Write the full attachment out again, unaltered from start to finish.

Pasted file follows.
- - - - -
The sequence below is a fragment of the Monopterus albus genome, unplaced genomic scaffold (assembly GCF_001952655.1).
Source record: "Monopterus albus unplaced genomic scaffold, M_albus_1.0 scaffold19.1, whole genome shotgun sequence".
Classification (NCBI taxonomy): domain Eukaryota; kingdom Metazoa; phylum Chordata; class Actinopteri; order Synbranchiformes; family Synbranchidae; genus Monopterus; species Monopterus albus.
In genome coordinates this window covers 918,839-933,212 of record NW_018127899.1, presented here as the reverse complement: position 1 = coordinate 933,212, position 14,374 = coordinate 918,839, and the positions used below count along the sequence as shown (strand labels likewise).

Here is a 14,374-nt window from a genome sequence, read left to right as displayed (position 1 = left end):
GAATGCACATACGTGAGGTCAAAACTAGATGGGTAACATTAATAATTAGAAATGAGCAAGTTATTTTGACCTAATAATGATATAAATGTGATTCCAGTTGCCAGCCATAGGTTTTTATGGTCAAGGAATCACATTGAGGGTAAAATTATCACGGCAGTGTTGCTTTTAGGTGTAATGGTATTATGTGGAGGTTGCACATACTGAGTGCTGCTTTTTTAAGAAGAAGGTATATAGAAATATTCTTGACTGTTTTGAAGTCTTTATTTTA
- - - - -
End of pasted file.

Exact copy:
The sequence below is a fragment of the Monopterus albus genome, unplaced genomic scaffold (assembly GCF_001952655.1).
Source record: "Monopterus albus unplaced genomic scaffold, M_albus_1.0 scaffold19.1, whole genome shotgun sequence".
Classification (NCBI taxonomy): domain Eukaryota; kingdom Metazoa; phylum Chordata; class Actinopteri; order Synbranchiformes; family Synbranchidae; genus Monopterus; species Monopterus albus.
In genome coordinates this window covers 918,839-933,212 of record NW_018127899.1, presented here as the reverse complement: position 1 = coordinate 933,212, position 14,374 = coordinate 918,839, and the positions used below count along the sequence as shown (strand labels likewise).

Here is a 14,374-nt window from a genome sequence, read left to right as displayed (position 1 = left end):
GAATGCACATACGTGAGGTCAAAACTAGATGGGTAACATTAATAATTAGAAATGAGCAAGTTATTTTGACCTAATAATGATATAAATGTGATTCCAGTTGCCAGCCATAGGTTTTTATGGTCAAGGAATCACATTGAGGGTAAAATTATCACGGCAGTGTTGCTTTTAGGTGTAATGGTATTATGTGGAGGTTGCACATACTGAGTGCTGCTTTTTTAAGAAGAAGGTATATAGAAATATTCTTGACTGTTTTGAAGTCTTTATTTTA